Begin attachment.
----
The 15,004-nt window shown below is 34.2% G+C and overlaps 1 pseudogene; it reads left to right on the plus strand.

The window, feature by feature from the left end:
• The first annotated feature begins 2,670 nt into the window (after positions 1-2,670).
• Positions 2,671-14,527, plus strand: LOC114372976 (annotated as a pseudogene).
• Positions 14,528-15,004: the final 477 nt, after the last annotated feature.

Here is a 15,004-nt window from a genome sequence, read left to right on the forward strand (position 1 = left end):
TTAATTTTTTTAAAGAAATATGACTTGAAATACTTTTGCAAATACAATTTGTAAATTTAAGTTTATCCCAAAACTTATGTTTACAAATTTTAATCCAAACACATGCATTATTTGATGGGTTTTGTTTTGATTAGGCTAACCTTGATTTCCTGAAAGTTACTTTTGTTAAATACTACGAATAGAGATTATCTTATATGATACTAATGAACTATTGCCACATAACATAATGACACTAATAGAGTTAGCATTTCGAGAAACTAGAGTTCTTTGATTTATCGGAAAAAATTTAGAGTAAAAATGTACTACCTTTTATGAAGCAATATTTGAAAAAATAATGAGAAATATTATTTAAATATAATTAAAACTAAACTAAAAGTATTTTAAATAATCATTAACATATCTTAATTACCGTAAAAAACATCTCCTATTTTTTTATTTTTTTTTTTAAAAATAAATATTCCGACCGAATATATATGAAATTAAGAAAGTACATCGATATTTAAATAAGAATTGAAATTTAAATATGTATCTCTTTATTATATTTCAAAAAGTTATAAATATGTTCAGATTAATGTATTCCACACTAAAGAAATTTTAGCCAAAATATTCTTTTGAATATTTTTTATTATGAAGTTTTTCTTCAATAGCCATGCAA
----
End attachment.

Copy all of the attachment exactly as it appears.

The 15,004-nt window shown below is 34.2% G+C and overlaps 1 pseudogene; it reads left to right on the plus strand.

The window, feature by feature from the left end:
• The first annotated feature begins 2,670 nt into the window (after positions 1-2,670).
• Positions 2,671-14,527, plus strand: LOC114372976 (annotated as a pseudogene).
• Positions 14,528-15,004: the final 477 nt, after the last annotated feature.

Here is a 15,004-nt window from a genome sequence, read left to right on the forward strand (position 1 = left end):
TTAATTTTTTTAAAGAAATATGACTTGAAATACTTTTGCAAATACAATTTGTAAATTTAAGTTTATCCCAAAACTTATGTTTACAAATTTTAATCCAAACACATGCATTATTTGATGGGTTTTGTTTTGATTAGGCTAACCTTGATTTCCTGAAAGTTACTTTTGTTAAATACTACGAATAGAGATTATCTTATATGATACTAATGAACTATTGCCACATAACATAATGACACTAATAGAGTTAGCATTTCGAGAAACTAGAGTTCTTTGATTTATCGGAAAAAATTTAGAGTAAAAATGTACTACCTTTTATGAAGCAATATTTGAAAAAATAATGAGAAATATTATTTAAATATAATTAAAACTAAACTAAAAGTATTTTAAATAATCATTAACATATCTTAATTACCGTAAAAAACATCTCCTATTTTTTTATTTTTTTTTTTAAAAATAAATATTCCGACCGAATATATATGAAATTAAGAAAGTACATCGATATTTAAATAAGAATTGAAATTTAAATATGTATCTCTTTATTATATTTCAAAAAGTTATAAATATGTTCAGATTAATGTATTCCACACTAAAGAAATTTTAGCCAAAATATTCTTTTGAATATTTTTTATTATGAAGTTTTTCTTCAATAGCCATGCAA